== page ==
“What could I, an overweight doctor, learn from the thin journalist speaking about a household device that, when used regularly, could help me lose some pounds and keep them from finding their way back to my belly?”.
A guest blog post by David Claud, MD, PhD.
I had lost a bunch of pounds in the past (training for a marathon), only for most of them to make a round trip, and was interested in a new strategy to keep off the pounds I had just recently lost again while training for my second marathon. And losing more belly fat would uncover my abdominal muscles and help me to finally realize my lifelong dream of being a model for waterslide park advertisements.
Being aware is the first step
Mr. Thomas Goetz, who was editor of WIRED magazine at the time, was giving his presentation. He stimulated me to ask myself, “How often should I be weighing myself?”. Hourly? Daily? Weekly? Every seventeen years when the male cicadas emerge from their subterranean dwellings and serenade us? Seems like a pretty basic question, but one I had never considered, which is unfortunate given the growing body of evidence suggesting frequent scale stepping might be beneficial.
The power of feedback loops
Mr. Goetz was describing the power feedback loops have to change behavior. I vividly remember his presentation slide projecting a picture of a “dynamic speed display” sign – one of those signs on the road that displays your speed for you (and others) to see as you drive by, giving feedback about your current speed right above a speed limit sign.
Have you ever slowed down as you approached one of these tools of traffic control? Me too. In fact, these displays decrease the average speed of traffic by about 10%, which is rather interesting considering that these displays are not connected to either a local police station or the NSA (although I have not verified this with Mr. Snowden).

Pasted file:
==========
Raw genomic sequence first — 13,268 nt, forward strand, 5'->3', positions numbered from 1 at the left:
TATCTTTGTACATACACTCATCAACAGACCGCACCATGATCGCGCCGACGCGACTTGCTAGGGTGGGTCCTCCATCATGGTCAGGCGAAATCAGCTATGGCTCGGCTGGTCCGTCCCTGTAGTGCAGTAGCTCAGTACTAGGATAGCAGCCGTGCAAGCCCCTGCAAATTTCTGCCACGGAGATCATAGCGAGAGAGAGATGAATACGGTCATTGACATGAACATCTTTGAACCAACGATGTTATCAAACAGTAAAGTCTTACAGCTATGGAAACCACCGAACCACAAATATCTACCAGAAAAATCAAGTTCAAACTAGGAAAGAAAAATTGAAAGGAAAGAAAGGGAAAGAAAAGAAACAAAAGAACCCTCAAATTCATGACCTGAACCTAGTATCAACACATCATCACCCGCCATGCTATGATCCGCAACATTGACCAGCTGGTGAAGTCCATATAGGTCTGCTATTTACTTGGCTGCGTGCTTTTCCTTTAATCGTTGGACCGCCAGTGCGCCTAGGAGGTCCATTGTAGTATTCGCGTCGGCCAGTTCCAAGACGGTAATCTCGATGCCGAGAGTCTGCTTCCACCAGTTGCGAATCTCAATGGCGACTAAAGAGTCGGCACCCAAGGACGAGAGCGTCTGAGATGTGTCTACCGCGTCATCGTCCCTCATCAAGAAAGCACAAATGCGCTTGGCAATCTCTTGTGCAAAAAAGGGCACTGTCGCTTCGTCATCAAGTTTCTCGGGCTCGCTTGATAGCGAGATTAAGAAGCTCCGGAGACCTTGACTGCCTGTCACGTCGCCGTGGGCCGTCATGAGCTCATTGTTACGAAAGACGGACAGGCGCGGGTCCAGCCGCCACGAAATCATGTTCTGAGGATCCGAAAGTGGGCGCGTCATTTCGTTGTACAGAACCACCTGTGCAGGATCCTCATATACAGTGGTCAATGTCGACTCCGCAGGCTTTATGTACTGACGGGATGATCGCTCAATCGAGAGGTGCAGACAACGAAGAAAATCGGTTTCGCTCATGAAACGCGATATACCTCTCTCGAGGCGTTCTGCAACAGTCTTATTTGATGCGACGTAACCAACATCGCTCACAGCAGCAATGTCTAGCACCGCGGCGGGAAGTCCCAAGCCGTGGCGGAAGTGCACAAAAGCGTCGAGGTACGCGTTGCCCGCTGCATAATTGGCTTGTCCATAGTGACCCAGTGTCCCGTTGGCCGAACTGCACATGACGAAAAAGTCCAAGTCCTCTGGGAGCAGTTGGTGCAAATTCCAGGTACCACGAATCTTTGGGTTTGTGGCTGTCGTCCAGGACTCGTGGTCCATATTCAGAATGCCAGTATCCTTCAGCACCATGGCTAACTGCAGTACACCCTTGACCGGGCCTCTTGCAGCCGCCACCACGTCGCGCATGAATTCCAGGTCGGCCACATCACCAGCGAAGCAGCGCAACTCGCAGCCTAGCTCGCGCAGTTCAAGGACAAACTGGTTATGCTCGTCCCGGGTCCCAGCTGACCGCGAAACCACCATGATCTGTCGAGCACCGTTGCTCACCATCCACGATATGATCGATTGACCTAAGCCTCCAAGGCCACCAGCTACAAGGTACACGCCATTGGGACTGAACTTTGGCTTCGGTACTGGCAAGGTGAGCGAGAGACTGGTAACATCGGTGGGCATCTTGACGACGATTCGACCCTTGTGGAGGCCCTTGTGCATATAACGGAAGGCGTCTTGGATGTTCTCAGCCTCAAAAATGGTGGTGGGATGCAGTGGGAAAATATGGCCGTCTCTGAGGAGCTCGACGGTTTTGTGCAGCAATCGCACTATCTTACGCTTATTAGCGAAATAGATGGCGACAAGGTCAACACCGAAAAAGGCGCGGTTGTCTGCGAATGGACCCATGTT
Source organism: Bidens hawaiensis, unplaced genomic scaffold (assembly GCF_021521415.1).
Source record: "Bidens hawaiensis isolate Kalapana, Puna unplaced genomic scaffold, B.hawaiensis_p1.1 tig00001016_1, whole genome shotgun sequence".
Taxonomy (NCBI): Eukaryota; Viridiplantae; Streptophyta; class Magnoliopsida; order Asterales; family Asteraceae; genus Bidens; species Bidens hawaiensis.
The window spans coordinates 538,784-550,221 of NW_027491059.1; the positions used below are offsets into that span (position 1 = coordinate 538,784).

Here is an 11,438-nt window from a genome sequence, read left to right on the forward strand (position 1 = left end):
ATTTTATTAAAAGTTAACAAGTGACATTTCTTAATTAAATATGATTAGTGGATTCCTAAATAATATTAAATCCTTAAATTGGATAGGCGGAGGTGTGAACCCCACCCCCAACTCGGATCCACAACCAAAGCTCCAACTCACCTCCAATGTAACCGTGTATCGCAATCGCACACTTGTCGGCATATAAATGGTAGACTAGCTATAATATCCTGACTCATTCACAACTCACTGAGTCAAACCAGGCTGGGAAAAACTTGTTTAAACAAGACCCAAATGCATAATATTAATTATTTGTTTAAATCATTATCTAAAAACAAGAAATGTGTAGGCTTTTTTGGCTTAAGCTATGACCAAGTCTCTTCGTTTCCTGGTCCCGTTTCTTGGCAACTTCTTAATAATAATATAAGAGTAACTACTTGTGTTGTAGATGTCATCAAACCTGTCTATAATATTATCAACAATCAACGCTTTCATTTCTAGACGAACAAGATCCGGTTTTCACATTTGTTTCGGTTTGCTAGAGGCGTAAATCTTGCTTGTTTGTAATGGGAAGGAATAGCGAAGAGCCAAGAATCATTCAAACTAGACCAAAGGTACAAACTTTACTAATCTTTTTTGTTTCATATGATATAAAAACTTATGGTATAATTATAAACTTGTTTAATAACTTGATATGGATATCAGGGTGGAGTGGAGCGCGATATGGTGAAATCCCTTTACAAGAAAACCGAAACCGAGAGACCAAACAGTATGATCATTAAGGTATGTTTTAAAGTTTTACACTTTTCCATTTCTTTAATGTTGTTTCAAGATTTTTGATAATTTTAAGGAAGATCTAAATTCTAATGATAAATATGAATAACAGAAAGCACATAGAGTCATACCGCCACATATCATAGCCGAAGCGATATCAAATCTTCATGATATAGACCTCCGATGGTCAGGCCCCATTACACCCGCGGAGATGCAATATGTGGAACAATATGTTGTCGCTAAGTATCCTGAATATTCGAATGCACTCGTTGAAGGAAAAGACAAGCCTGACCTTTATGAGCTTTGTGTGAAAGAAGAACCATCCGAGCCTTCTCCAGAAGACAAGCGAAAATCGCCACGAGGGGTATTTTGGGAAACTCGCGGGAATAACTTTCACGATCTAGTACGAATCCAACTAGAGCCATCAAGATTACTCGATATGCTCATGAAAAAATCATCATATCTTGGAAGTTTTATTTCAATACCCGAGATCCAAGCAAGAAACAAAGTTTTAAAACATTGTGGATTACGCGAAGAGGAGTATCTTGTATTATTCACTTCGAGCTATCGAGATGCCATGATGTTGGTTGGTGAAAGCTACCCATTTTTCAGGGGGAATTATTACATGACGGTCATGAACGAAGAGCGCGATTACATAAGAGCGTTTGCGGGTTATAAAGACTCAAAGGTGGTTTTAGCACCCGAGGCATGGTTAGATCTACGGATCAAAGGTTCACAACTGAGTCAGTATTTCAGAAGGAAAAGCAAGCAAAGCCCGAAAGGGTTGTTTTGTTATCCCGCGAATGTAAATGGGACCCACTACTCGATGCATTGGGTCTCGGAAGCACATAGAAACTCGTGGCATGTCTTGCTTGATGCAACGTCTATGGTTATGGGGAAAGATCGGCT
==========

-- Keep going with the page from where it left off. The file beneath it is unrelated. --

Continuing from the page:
Internet-connected body scales
Mr. Goetz then showed us a graph that his scale had created for him. With each weighing, his Withings scale wirelessly communicated the data to the scale’s website, which displayed the data demonstrating the downward trend of his weight. I was envious of both his sustained weight loss and his cool scale.
After losing 35 pounds training for my first marathon, I regained most of it back. Attending the conference just four days before I would be running my second marathon, I realized I did not have a plan to do anything differently after this second marathon to prevent the 35 pounds I had lost a second time from yet again reestablishing themselves on my belly.
Just as drivers respond to feedback about their speed by slowing down, Mr. Goetz was suggesting the number on a scale could be part of an important feedback loop for myself. After the marathon, if I stepped frequently on the scale, this feedback could motivate me to take whatever necessary actions.
Mr. Goetz is not the first to assert the benefits of knowing one’s weight. Coin operated scales that were once commonplace in the 1930s touted the health benefits as well. A sign on one French scale read:
“Qui souvent se pèse bien se connait. Qui bien se connait bien se porte.”
Which translates into:
“He who often weighs himself knows himself well. He who knows himself well lives well.”
Research investigating the frequency of weighing is beginning to support these claims. Drs. Rena Wing and James Hill, developers of the National Weight Control Registry, track over 10,000 individuals who have sustained significant weight loss for over a year.
75% of these individuals get on their scale at least once a week.
So how often should you weigh yourself? I’m not sure I can answer that for you, but I would definitely encourage you to discuss this with your doctor.
As for myself, I bought a Withings scale about a week after running my second marathon and have been weighing myself several times a week since then.
While I still await that lucrative contract to be a model for waterslide advertisements, I now have my own graph that depicts how few of the pounds I lost training for the marathon have found their way back.
A guest blog post by David Claud.